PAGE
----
Definitely in the past I’ve been more navel gazing. I feel a lot more outward-looking as a person and I think that’s to do with age

Will Young
Will Young
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Will Young has the breezy air of a man whose best- laid plans have turned out well. A spell in a West End production of Cabaret followed by change of record label and management company seem to have left the 36-year-old singer viewing his career in new and more expansive terms.

“Yeah, I think it would be fair to describe it as a fresh start,” says the one-time Pop Idol winner when discussing the three-year period of change leading up to his sixth studio album, 85% Proof. His most varied record to date, its warm reception by fans and critics alike has clearly been a matter of some satisfaction to its maker.

He talks of his new deal with Island Records “working out fantastically”, his “great” new management and being “dead chuffed” that the album went to Number One in the UK charts.

“I think the key thing is to always come back to the music,” he reflects. “I think there can be distractions around my job that would take me away from what it is that I do, which is the music.”

Where previous albums have taken on average 18 months for Young to complete with his songwriting team of Jim Eliot and Mima Stilwell, the songs on 85% Proof were rattled through at a creative gallop.

Instead of starting out with a clear idea of where they wanted the album to end up, as they did with its predecessor Echoes, this time they went where inspiration took them. He laughs when I ask if the new approach gave room for experimentation.

“You’d think so but we wrote it in 10 days, so we didn’t really experiment at all,” he says. “It was slightly terrifying because I always prefer to have a definite focus, I think it makes it easier, but really with this one it was all coming out so easily that it really did just sort of happen.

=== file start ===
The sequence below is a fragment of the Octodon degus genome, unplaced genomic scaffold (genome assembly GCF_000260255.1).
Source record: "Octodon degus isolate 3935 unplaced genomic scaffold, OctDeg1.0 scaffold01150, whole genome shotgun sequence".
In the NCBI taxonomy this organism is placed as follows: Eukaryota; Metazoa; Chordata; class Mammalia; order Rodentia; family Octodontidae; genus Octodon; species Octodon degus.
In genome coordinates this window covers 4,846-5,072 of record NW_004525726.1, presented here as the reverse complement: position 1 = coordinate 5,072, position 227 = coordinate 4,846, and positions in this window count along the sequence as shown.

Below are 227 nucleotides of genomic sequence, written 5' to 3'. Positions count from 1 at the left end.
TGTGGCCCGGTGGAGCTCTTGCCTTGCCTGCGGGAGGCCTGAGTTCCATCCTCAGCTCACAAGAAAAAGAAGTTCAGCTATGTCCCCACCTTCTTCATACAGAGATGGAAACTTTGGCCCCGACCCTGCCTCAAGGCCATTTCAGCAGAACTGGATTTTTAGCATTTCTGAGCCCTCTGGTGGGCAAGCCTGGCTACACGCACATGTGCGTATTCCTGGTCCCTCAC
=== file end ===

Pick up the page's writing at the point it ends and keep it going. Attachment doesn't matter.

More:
“I think a lot of that was because I’d had a long break and also I hadn’t written with Jim and Mima for quite a few years, even though we’d seen each other because we’re friends, so I think we were all just excited to be back.

“There’s something that happens with us for some reason. Those kind of magical things don’t always happen but we’re just on the same wavelength, as people and creatively, so it just happened. And it’s a very eclectic album in comparison to the last one.”

The album’s title was suggested by Young’s twin brother Rupert, who had seen a documentary about moonshine. Young was intrigued by its nautical association and the way that sailors were paid in rum in the 1600s. “To test the percentage they’d light it, they’d put it with a little bit of gunpowder, and I just loved that image, the idea does the gunpowder flare up or does it not? I just thought the fermenting process of alcohol is similar to the fermenting process of an album: you don’t really know what you’re getting fully.”

If the songs on this album are more “inclusive” than his previous material, Young says that has much to do with a change of perspective in his mid-thirties. “I think definitely in the past I’ve been more navel gazing. I feel a lot more outward-looking as a person and I think that’s to do with age. Now I feel safer and settled as a person I can open my eyes as to what’s going on the world.”

He thinks it ties into the fact that he is “doing a lot more for other people”.

“I write for other people, I’ve taken on a lot more of an active role in gay rights, I mentor young people. I want to start putting more of myself out into the world and it’s wonderful because I just had a text this morning from one kid that I’m mentoring, she’s finding it tough at school and she’s had a great day today and I’m really chuffed. That means so much to me.”